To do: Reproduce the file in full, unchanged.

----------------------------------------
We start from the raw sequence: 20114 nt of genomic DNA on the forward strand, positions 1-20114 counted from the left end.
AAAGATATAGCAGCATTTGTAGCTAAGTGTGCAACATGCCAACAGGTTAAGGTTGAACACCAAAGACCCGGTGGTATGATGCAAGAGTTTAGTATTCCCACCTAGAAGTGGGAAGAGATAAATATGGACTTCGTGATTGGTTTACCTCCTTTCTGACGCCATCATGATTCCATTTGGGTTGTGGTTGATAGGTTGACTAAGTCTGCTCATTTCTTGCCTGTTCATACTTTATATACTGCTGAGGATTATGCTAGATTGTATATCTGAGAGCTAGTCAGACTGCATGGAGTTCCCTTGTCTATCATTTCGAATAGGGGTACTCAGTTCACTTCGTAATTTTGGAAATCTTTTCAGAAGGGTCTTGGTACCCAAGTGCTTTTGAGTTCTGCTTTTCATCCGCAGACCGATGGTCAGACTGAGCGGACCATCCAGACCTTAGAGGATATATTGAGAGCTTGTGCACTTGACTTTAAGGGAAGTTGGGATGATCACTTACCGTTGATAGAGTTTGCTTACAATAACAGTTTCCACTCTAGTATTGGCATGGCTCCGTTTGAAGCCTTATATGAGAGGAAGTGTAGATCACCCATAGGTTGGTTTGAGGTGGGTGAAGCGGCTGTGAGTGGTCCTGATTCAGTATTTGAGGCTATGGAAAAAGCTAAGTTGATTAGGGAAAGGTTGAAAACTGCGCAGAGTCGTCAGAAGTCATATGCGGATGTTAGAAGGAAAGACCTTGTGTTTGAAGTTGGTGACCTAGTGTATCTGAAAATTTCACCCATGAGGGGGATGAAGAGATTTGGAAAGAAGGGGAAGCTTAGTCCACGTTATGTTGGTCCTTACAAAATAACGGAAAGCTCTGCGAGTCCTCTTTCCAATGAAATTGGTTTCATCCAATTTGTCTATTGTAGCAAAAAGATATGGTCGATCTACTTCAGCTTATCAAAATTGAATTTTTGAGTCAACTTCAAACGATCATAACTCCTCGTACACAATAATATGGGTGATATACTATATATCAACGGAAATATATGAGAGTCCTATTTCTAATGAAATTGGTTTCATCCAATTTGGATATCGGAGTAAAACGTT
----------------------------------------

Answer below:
We start from the raw sequence: 20114 nt of genomic DNA on the forward strand, positions 1-20114 counted from the left end.
AAAGATATAGCAGCATTTGTAGCTAAGTGTGCAACATGCCAACAGGTTAAGGTTGAACACCAAAGACCCGGTGGTATGATGCAAGAGTTTAGTATTCCCACCTAGAAGTGGGAAGAGATAAATATGGACTTCGTGATTGGTTTACCTCCTTTCTGACGCCATCATGATTCCATTTGGGTTGTGGTTGATAGGTTGACTAAGTCTGCTCATTTCTTGCCTGTTCATACTTTATATACTGCTGAGGATTATGCTAGATTGTATATCTGAGAGCTAGTCAGACTGCATGGAGTTCCCTTGTCTATCATTTCGAATAGGGGTACTCAGTTCACTTCGTAATTTTGGAAATCTTTTCAGAAGGGTCTTGGTACCCAAGTGCTTTTGAGTTCTGCTTTTCATCCGCAGACCGATGGTCAGACTGAGCGGACCATCCAGACCTTAGAGGATATATTGAGAGCTTGTGCACTTGACTTTAAGGGAAGTTGGGATGATCACTTACCGTTGATAGAGTTTGCTTACAATAACAGTTTCCACTCTAGTATTGGCATGGCTCCGTTTGAAGCCTTATATGAGAGGAAGTGTAGATCACCCATAGGTTGGTTTGAGGTGGGTGAAGCGGCTGTGAGTGGTCCTGATTCAGTATTTGAGGCTATGGAAAAAGCTAAGTTGATTAGGGAAAGGTTGAAAACTGCGCAGAGTCGTCAGAAGTCATATGCGGATGTTAGAAGGAAAGACCTTGTGTTTGAAGTTGGTGACCTAGTGTATCTGAAAATTTCACCCATGAGGGGGATGAAGAGATTTGGAAAGAAGGGGAAGCTTAGTCCACGTTATGTTGGTCCTTACAAAATAACGGAAAGCTCTGCGAGTCCTCTTTCCAATGAAATTGGTTTCATCCAATTTGTCTATTGTAGCAAAAAGATATGGTCGATCTACTTCAGCTTATCAAAATTGAATTTTTGAGTCAACTTCAAACGATCATAACTCCTCGTACACAATAATATGGGTGATATACTATATATCAACGGAAATATATGAGAGTCCTATTTCTAATGAAATTGGTTTCATCCAATTTGGATATCGGAGTAAAACGTT